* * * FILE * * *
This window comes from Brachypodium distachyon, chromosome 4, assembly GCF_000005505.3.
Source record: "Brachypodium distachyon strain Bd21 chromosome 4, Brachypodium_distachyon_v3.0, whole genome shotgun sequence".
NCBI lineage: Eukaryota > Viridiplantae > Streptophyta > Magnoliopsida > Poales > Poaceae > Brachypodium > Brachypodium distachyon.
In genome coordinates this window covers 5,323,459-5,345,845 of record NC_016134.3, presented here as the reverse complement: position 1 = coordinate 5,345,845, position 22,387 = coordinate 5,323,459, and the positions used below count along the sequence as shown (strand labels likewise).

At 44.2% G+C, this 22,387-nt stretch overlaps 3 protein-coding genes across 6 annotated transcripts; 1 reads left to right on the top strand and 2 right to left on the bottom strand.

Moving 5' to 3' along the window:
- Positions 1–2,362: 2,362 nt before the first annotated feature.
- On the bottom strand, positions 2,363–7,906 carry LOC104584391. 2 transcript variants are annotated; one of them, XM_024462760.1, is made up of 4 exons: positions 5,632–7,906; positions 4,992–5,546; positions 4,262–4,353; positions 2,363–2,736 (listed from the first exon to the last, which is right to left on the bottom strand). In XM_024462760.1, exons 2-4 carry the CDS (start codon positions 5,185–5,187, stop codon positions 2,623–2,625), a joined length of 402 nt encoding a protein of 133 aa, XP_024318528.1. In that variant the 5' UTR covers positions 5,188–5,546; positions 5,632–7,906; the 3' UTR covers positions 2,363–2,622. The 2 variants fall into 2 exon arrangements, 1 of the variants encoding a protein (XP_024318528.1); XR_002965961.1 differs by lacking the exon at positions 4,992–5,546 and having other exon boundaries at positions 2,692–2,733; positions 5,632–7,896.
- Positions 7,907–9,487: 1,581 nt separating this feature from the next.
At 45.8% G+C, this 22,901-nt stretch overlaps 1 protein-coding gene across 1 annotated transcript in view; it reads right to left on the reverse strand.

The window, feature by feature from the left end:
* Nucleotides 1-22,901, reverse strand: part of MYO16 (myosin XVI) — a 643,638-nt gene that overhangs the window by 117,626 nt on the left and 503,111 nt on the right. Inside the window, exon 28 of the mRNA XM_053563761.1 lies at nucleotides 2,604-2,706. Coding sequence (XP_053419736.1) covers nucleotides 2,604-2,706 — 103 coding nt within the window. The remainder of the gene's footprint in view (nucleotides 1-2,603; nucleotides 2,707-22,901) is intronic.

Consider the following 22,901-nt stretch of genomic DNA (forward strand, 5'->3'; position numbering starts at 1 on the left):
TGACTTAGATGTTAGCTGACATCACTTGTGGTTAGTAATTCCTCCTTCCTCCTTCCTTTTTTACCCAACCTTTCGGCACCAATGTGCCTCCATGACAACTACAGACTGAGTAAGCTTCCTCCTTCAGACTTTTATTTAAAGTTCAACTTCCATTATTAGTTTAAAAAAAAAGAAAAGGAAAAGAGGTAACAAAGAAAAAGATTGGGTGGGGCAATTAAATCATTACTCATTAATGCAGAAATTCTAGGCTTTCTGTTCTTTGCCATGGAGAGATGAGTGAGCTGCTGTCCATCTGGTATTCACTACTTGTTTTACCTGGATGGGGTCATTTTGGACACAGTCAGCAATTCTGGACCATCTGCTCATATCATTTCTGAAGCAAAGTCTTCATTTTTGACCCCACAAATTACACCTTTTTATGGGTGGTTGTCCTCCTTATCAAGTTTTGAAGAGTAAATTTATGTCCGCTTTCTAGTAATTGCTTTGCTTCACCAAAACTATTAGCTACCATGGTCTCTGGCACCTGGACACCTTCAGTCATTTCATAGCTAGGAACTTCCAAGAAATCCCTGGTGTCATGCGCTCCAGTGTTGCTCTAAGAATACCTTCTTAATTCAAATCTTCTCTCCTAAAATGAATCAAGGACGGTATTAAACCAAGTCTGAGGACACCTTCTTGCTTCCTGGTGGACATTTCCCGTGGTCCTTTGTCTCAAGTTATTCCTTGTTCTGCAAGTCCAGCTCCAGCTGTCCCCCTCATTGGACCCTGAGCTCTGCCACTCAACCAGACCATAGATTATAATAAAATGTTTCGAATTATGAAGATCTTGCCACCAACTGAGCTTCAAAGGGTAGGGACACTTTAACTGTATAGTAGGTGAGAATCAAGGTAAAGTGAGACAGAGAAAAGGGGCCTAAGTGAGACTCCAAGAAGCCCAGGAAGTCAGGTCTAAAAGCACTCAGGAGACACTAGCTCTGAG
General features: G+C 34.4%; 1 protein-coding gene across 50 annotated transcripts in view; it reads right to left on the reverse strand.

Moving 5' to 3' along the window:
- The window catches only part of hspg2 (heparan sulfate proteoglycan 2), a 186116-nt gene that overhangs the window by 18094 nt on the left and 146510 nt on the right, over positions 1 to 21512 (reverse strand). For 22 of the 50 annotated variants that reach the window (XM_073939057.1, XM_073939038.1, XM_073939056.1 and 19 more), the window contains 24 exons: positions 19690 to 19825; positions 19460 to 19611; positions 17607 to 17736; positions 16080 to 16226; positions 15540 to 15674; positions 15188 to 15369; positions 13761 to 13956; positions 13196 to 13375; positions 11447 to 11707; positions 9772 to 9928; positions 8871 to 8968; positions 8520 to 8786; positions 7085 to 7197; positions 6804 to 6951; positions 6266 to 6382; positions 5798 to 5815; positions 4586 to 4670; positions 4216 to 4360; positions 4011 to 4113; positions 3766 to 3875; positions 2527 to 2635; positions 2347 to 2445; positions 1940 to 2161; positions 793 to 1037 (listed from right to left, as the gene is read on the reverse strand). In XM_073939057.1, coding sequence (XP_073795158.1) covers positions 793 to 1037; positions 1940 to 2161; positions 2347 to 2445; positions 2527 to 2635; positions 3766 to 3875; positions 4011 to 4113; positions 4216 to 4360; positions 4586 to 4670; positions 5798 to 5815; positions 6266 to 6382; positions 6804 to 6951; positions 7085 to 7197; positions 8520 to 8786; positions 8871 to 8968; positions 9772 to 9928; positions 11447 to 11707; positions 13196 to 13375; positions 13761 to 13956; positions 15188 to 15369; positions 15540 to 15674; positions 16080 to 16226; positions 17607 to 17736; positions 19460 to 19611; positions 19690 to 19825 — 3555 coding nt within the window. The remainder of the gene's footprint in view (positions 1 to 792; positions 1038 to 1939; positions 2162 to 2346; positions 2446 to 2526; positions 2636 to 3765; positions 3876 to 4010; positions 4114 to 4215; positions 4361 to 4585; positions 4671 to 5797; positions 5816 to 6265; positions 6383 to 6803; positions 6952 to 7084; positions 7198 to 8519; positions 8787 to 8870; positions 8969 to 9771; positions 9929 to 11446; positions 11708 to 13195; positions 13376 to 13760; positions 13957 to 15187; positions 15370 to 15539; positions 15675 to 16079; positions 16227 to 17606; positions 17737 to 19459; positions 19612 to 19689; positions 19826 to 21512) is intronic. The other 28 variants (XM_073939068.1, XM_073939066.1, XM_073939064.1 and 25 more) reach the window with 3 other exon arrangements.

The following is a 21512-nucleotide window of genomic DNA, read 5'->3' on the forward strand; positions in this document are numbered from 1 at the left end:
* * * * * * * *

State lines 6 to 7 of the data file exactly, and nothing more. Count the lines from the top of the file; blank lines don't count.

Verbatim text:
Moving 5' to 3' along the window:
- Positions 1–2,362: 2,362 nt before the first annotated feature.